The Sun was a young woman and lived in the East, while her brother, the Moon,
lived in the West. The girl had a lover who used to come every month in the dark
of the moon to court her. He would come at night, and leave before daylight, and
although she talked with him she could not see his face in the dark, and he would
not tell her his name, until she was wondering all the time who it could be. At
last she hit upon a plan to find out, so the next time he came, as they were sitting
together in the dark of the âsĭ, she slyly dipped her hand into the cinders and
ashes of the fireplace and rubbed it over his face, saying, “Your face is cold; you
must have suffered from the wind,” and pretending to be very sorry for him, but
he did not know that she had ashes on her hand. After a while he left her and
went away again.
The next night when the Moon came up in the sky his face was covered with
spots, and then his sister knew he was the one who had been coming to see her.
He was so much ashamed to have her know it that he kept as far away as he
could at the other end of the sky all the night. Ever since he tries to keep a long
way behind the Sun, and when he does sometimes have to come near her in the
west he makes himself as thin as a ribbon so that he can hardly be seen.
Some old people say that the moon is a ball which was thrown up against the sky
in a game a long time ago. They say that two towns were playing against each
other, but one of them had the best runners and had almost won the game, when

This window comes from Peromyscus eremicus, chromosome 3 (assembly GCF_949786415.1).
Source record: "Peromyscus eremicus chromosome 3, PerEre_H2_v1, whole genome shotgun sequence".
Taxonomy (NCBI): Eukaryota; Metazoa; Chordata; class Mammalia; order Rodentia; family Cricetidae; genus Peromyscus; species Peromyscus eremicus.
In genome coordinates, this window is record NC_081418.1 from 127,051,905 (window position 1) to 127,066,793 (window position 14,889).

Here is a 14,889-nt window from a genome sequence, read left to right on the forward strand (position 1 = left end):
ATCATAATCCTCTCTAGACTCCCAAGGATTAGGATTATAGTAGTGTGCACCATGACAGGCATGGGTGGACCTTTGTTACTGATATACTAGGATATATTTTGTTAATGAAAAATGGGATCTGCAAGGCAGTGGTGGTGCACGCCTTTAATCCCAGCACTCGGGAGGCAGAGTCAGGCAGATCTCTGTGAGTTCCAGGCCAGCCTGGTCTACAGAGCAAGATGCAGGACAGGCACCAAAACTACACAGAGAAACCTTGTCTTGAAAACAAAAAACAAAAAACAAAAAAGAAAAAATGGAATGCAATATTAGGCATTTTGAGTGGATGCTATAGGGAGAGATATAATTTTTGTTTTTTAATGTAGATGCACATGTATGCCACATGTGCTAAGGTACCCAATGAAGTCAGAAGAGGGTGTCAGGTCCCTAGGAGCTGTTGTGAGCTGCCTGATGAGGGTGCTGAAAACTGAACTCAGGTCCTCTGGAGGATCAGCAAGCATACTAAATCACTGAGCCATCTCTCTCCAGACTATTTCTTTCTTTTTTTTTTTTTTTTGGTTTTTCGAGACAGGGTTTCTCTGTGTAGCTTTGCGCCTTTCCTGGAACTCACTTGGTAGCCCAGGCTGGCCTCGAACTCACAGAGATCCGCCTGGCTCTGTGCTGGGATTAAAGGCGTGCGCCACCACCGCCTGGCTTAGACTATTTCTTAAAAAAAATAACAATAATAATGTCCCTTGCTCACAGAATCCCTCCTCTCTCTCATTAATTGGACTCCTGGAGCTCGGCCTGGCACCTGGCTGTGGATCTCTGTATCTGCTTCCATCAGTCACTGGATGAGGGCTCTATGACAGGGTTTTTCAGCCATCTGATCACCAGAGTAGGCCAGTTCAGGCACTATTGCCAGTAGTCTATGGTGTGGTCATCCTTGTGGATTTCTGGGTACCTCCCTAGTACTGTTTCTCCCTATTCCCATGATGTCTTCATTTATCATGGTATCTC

the leader of the other side picked up the ball with his hand—a thing that is not
allowed in the game—and tried to throw it to the goal, but it struck against the
solid sky vault and was fastened there, to remind players never to cheat. When
the moon looks small and pale it is because some one has handled the ball
unfairly, and for this reason they formerly played only at the time of a full moon.
When the sun or moon is eclipsed it is because a great frog up in the sky is trying
to swallow it. Everybody knows this, even the Creeks and the other tribes, and in
the olden times, eighty or a hundred years ago, before the great medicine men
were all dead, whenever they saw the sun grow dark the people would come
together and fire guns and beat the drum, and in a little while this would frighten
off the great frog and the sun would be all right again.
The common people call both Sun and Moon Nûñdă, one being “Nûñdă thatdwells in the day” and the other “Nûñdă that dwells in the night,” but the priests
call the Sun Su′tălidihĭ′, “Six-killer,” and the Moon Ge′ʻyăgu′ga, though nobody
knows now what this word means, or why they use these names. Sometimes
people ask the Moon not to let it rain or snow.
The great Thunder and his sons, the two Thunder boys, live far in the west above
the sky vault. The lightning and the rainbow are their beautiful dress. The priests
pray to the Thunder and call him the Red Man, because that is the brightest color
of his dress. There are other Thunders that live lower down, in the cliffs and
mountains, and under waterfalls, and travel on invisible bridges from one high
peak to another where they have their town houses. The great Thunders above
the sky are kind and helpful when we pray to them, but these others are always
plotting mischief. One must not point at the rainbow, or one’s finger will swell at
the lower joint.